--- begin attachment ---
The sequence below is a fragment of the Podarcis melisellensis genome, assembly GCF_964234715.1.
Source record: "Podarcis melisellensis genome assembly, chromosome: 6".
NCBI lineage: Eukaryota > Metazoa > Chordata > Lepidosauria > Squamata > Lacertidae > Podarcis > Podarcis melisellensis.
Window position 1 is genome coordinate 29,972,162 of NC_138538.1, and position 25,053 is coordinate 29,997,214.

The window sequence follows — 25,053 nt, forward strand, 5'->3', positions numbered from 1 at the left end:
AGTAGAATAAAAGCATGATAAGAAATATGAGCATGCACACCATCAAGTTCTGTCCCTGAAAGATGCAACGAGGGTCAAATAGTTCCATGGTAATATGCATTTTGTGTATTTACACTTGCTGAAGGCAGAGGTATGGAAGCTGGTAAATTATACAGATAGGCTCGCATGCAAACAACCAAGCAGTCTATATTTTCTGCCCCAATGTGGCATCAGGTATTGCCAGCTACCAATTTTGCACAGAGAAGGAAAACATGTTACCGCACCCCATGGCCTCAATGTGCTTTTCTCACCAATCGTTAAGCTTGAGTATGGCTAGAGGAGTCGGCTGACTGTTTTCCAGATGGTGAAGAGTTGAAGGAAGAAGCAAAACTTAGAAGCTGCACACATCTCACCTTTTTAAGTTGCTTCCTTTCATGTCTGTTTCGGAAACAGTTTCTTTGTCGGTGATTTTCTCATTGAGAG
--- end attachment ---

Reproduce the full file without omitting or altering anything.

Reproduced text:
The sequence below is a fragment of the Podarcis melisellensis genome, assembly GCF_964234715.1.
Source record: "Podarcis melisellensis genome assembly, chromosome: 6".
NCBI lineage: Eukaryota > Metazoa > Chordata > Lepidosauria > Squamata > Lacertidae > Podarcis > Podarcis melisellensis.
Window position 1 is genome coordinate 29,972,162 of NC_138538.1, and position 25,053 is coordinate 29,997,214.

The window sequence follows — 25,053 nt, forward strand, 5'->3', positions numbered from 1 at the left end:
AGTAGAATAAAAGCATGATAAGAAATATGAGCATGCACACCATCAAGTTCTGTCCCTGAAAGATGCAACGAGGGTCAAATAGTTCCATGGTAATATGCATTTTGTGTATTTACACTTGCTGAAGGCAGAGGTATGGAAGCTGGTAAATTATACAGATAGGCTCGCATGCAAACAACCAAGCAGTCTATATTTTCTGCCCCAATGTGGCATCAGGTATTGCCAGCTACCAATTTTGCACAGAGAAGGAAAACATGTTACCGCACCCCATGGCCTCAATGTGCTTTTCTCACCAATCGTTAAGCTTGAGTATGGCTAGAGGAGTCGGCTGACTGTTTTCCAGATGGTGAAGAGTTGAAGGAAGAAGCAAAACTTAGAAGCTGCACACATCTCACCTTTTTAAGTTGCTTCCTTTCATGTCTGTTTCGGAAACAGTTTCTTTGTCGGTGATTTTCTCATTGAGAG